His first fully mature work is a fresco of 1425 in Sta. Maria Novella (fig. 590) which shows the Holy Trinity accompanied by the Virgin, St. John the Evangelist, and two donors who kneel on either side. The lowest section of the fresco, linked with a tomb below, represents a skeleton lying on a sarcophagus, with the inscription (in Italian): "What you are, I once was; what I am, you will become." Here, as in the case of the Merode Altarpiece, we seem to plunge into a new environment. But Masaccio's world is a realm of monumental grandeur rather than the concrete, everyday reality of the Master of Flemalle. It seems hard to believe that only two years before, in this city of Florence, Gentile da Fabriano had completed The Adoration of the Magi (see fig. 539), one of the masterpieces of the International Gothic. What the Trinity fresco brings to mind is not the style of the immediate past, but Giotto's art, with its sense of large scale, its compositional severity and sculptural volume. Masaccio's renewed allegiance to Giotto was only a starting point, however. For Giotto, body and drapery form a single unit, as if both had the same substance. In contrast, Masaccio's figures, like Donatello's, are "clothed nudes," whose drapery falls like real fabric.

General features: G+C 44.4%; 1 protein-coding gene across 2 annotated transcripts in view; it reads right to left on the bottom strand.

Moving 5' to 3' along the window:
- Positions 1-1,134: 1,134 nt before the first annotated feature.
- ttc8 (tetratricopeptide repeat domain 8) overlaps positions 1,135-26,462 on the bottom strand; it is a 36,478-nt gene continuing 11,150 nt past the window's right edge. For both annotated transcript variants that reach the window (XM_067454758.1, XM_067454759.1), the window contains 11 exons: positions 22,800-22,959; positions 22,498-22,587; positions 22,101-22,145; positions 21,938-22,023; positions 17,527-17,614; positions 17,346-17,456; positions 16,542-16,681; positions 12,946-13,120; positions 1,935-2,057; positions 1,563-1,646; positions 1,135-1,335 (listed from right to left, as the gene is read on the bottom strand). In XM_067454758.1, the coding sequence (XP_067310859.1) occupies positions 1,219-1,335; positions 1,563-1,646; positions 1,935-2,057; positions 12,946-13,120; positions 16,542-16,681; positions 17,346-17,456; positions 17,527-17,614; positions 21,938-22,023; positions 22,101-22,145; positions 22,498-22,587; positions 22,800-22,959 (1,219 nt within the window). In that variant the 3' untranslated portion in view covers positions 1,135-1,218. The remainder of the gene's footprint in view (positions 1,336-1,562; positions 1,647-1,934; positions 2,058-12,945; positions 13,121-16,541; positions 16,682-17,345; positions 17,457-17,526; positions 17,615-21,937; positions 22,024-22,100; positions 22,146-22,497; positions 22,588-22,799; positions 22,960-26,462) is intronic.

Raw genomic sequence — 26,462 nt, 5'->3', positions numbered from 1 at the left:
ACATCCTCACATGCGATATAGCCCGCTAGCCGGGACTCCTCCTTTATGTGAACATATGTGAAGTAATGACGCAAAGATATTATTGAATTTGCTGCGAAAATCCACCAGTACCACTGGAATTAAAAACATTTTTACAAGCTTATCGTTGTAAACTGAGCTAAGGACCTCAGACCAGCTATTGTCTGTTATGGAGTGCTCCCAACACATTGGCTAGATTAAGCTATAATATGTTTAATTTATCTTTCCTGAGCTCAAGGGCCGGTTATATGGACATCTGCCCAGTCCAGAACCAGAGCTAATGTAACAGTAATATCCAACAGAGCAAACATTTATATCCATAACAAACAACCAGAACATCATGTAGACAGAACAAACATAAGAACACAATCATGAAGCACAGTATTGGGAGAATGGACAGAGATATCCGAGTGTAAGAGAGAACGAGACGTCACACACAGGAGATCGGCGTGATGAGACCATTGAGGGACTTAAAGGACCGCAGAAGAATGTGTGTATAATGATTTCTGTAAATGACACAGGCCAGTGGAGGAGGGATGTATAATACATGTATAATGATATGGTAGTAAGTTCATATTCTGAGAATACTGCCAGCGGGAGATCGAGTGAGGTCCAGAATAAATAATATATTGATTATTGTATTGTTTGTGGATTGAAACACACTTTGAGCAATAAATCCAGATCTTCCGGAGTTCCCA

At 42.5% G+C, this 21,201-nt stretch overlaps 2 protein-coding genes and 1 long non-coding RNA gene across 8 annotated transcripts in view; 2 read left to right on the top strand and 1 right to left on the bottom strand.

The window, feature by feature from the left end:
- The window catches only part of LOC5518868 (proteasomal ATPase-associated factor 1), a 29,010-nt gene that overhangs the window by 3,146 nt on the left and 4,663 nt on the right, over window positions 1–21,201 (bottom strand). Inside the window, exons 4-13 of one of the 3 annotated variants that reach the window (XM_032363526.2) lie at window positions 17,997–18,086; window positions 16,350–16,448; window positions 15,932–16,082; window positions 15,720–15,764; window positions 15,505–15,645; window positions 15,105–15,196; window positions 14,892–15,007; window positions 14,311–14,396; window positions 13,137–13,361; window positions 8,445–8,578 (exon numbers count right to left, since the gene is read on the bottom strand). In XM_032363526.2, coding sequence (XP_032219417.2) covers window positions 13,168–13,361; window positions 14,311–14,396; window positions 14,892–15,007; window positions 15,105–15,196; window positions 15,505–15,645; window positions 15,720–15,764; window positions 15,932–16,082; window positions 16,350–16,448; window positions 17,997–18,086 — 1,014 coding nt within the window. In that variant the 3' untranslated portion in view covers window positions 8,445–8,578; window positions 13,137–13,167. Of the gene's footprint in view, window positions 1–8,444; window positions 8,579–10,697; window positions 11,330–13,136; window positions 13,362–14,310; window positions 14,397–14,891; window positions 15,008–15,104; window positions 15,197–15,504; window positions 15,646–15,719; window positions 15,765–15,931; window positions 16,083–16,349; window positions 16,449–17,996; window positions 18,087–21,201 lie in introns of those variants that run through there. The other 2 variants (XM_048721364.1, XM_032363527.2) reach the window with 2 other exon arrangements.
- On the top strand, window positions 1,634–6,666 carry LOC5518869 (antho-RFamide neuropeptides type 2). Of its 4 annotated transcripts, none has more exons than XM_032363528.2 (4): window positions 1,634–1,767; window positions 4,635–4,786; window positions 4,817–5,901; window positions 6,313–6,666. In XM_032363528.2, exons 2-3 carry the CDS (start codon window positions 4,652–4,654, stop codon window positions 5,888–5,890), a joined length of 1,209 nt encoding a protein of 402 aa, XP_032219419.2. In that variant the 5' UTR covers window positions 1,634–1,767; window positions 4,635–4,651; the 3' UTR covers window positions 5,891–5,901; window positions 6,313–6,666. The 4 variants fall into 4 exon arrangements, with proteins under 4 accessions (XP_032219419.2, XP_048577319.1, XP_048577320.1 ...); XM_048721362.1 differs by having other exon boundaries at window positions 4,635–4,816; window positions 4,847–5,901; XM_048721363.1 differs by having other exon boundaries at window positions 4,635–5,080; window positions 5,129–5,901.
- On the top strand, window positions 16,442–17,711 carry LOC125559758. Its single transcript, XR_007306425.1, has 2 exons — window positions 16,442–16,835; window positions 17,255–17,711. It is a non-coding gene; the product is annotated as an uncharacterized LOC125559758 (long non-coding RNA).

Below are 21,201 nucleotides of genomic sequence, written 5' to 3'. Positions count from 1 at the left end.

The setting, equally up-to-date, reveals a complete command of Brunelleschi's new architecture and of scientific perspective. For the first time in history, we are given all the data needed to measure the depth of this painted interior, to draw its plan, and to duplicate the structure in three dimensions. It is, in short, the earliest example of a rational picture space. For Masaccio, like Brunelleschi, it must have also been a symbol of the universe ruled by divine reason. This barrel-vaulted chamber is not a niche, but a deep space in which the figures could move freely if they so wished. As in Ghiberti's later relief panel The Story of Jacob and Esau (see fig. 575), the picture space is independent of the figures. They inhabit it but do not create it. Take away the architecture and you take away the figures' space. We could go even further and say that scientific perspective depends not just on architecture, but on this particular kind of architecture, so different from Gothic.